Die liebliche Hügellandschaft um Bassano liefert das Ambiente, in dem sich die den jeweiligen Monat charakterisierenden Landarbeiten abspielen. Die Wintermonate Januar, Februar und März hingegen - sie stellen eine Ruhepause in der ländlichen Arbeit dar - zeigen andere Sujets: die Rückkehr von der Jagd, den Karneval und eine Marktszene. Jeder Monat ist zudem mit dem entsprechenden Tierkreiszeichen versehen, das inmitten der Wolken erscheint. Die Komposition, in ein dämmriges Licht gehüllt, entwickelt sich bildparallel in die Landschaft hinein: Den Horizont bildet das bläuliche Massive des Gebirges - wahrscheinlich der Monte Grappa -, wo das Auge Ruhe findet.

Leandro beschreibt die Tätigkeiten der Figuren mit großer Präzision und Sorgfalt in der Wiedergabe der Details, von den Arbeitswerkzeugen über die Gegenstände bis hin zur Kleidung, sodaß die Gemälde zusätzlich auch einen beträchtlichen dokumentarischen Wert repräsentieren. Der Künstler beabsichtigt, den Betrachter in angenehmer Weise zu unterhalten und zu zerstreuen. Wahrscheinlich erkannte sich so mancher in den Episoden wieder: Etwa in der reich gekleideten Dame, die sich Feldfrüchte vorlegen läßt, oder im Grundherrn, der zusammen mit seinem Gutsverwalter die Arbeiten und die Ernte kontrolliert. Der Monatszyklus, der seine Wurzeln in der fruchtbaren ikonographischen Tradition des Mittelalters hat, nimmt in der Interpretation Leandros den Charakter eines lebendig illustrierten Kalenders an, der sich an ein aristokratisches Publikum richtet.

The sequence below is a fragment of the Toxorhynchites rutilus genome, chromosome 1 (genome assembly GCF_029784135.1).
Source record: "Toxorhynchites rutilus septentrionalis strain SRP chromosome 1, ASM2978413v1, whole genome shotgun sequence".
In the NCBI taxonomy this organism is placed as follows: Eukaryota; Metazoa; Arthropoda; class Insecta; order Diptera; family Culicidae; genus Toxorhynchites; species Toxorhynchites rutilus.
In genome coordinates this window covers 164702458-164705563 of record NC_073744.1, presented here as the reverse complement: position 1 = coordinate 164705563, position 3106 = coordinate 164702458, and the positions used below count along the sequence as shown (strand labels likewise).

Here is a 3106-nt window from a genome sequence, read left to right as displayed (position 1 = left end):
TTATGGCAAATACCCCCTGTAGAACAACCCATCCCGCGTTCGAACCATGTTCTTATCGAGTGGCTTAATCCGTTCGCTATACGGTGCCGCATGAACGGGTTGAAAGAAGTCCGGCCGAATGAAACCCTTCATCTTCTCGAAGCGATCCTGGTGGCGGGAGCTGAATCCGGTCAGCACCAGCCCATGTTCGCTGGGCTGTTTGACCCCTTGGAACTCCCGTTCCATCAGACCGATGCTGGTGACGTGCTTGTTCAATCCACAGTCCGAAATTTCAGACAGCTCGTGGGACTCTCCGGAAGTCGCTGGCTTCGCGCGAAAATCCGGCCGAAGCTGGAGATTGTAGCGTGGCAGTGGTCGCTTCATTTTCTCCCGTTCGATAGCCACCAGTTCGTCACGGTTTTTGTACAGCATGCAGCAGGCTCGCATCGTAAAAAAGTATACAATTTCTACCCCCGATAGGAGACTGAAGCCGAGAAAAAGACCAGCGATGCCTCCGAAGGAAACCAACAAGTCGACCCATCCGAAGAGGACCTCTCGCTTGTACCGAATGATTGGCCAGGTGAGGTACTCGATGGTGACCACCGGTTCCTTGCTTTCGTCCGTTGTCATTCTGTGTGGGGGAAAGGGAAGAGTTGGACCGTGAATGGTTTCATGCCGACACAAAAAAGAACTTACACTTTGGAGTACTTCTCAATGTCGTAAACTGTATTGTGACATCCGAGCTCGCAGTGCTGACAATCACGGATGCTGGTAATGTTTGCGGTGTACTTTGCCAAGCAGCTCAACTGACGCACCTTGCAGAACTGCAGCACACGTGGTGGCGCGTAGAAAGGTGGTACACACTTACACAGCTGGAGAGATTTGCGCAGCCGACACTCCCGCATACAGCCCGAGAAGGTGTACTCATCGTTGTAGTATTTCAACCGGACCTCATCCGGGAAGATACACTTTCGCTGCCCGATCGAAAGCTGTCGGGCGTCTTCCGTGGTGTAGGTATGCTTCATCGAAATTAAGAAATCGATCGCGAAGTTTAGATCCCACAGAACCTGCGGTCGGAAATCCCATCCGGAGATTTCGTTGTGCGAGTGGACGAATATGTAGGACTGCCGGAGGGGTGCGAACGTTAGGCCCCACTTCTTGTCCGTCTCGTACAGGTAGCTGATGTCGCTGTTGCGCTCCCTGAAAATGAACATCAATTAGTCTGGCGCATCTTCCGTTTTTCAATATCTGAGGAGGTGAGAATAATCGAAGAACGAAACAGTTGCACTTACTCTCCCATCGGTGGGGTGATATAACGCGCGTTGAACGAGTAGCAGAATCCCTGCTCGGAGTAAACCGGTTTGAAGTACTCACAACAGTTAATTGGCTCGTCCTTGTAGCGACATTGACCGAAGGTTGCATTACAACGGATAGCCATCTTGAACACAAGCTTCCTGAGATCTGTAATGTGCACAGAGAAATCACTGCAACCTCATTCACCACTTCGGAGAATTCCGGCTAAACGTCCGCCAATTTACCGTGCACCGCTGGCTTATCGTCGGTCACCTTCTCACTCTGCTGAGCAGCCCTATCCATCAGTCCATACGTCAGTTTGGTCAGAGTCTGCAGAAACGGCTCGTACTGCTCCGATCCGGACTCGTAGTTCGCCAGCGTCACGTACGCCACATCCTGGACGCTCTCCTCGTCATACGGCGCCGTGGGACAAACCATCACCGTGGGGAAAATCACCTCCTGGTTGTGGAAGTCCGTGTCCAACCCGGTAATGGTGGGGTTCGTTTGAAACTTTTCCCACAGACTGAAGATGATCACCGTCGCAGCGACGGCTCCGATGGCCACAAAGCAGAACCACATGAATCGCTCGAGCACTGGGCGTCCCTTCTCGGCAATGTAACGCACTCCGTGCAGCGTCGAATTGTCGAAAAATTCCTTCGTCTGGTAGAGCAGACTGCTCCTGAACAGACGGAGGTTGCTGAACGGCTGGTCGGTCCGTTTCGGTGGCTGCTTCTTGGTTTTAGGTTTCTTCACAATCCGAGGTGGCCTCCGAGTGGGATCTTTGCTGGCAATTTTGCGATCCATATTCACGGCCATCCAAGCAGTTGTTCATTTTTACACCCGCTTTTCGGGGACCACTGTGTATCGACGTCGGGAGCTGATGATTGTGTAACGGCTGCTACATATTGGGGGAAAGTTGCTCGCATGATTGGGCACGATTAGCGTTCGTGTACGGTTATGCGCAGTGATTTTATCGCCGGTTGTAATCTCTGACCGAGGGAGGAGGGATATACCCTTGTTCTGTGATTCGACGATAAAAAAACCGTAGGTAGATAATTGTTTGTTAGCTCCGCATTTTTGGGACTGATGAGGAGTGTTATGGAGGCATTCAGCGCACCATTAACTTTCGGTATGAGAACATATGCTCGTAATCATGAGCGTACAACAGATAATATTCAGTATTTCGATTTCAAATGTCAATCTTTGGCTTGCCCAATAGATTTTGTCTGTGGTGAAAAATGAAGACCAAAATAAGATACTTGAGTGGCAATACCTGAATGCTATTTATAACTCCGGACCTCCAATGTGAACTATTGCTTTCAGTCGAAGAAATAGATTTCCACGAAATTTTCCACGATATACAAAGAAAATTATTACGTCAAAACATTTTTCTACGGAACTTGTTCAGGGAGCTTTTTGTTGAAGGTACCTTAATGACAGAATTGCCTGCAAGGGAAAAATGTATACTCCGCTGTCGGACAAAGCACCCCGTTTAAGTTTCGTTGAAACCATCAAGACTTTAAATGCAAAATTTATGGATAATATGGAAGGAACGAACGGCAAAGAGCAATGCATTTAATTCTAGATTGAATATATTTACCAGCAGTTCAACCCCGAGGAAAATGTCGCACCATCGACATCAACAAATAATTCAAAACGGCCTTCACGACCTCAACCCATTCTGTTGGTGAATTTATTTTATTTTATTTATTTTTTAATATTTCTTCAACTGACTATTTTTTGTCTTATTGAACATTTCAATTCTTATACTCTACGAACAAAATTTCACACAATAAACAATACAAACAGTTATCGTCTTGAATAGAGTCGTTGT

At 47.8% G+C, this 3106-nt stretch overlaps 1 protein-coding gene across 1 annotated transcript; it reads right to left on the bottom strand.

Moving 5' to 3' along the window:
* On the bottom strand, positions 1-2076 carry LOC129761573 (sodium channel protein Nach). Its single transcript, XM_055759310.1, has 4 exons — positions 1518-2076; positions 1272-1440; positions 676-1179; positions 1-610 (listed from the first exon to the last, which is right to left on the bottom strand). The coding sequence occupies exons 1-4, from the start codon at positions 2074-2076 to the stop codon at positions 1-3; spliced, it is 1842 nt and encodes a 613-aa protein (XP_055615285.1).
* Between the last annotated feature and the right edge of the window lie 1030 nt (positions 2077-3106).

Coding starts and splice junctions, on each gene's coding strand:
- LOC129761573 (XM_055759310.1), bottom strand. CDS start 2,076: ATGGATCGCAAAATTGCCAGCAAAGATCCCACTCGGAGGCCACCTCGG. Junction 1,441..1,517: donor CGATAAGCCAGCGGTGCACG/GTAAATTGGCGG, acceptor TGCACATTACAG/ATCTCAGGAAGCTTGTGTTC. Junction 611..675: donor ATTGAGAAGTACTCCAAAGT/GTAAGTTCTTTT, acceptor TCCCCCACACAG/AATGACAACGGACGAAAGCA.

Léandro Bassano. 1557-1622. Venise. Pénélope défaisant sa tapisserie. Rennes

 

Leandro Bassano. From 1557 to 1622. Venice. Penelope undoing her tapestry. Rennes

Leandro Bassano

Portrait of an old woman 1580

St. Petersburg, Hermitage

Jacopo Bassano. 1510-1592. Venise. Sans doute de la main de Léandro Bassano. L'entrée des animaux dans l'arche 1579 Louvre Ce sujet fut de nombreuses fois exécuté par l'atelier.

 

Jacopo Bassano. 1510-1592 Venice. No doubt the hand of Leandro Bassano. The entry of such animals into the Ark. 1579 Louvre. This was many times performed by l'Atelier

   

Gerolamo Leandro Bassano (1557 - 1622):

Procurator of San Marco

The Procurator wears his official robes . The harbour in the background detail is not certain and unlikely to be Venice . The painting dates from the last years of C16. Leandro Bassano, (June 10, 1557 – April 15, 1622), also called Leandro del Ponte, was an Italian artist from Venice, the younger brother of Francesco Bassano the Younger and third son of Jacopo Bassano, who took their name from the town of Bassano del Grappa. Leandro studied with his brother in their father's workshop, but took over the studio when Francesco opened a workshop in Venice. Leandro followed in the tradition of his father’s religious works, but also became well known as a portrait painter.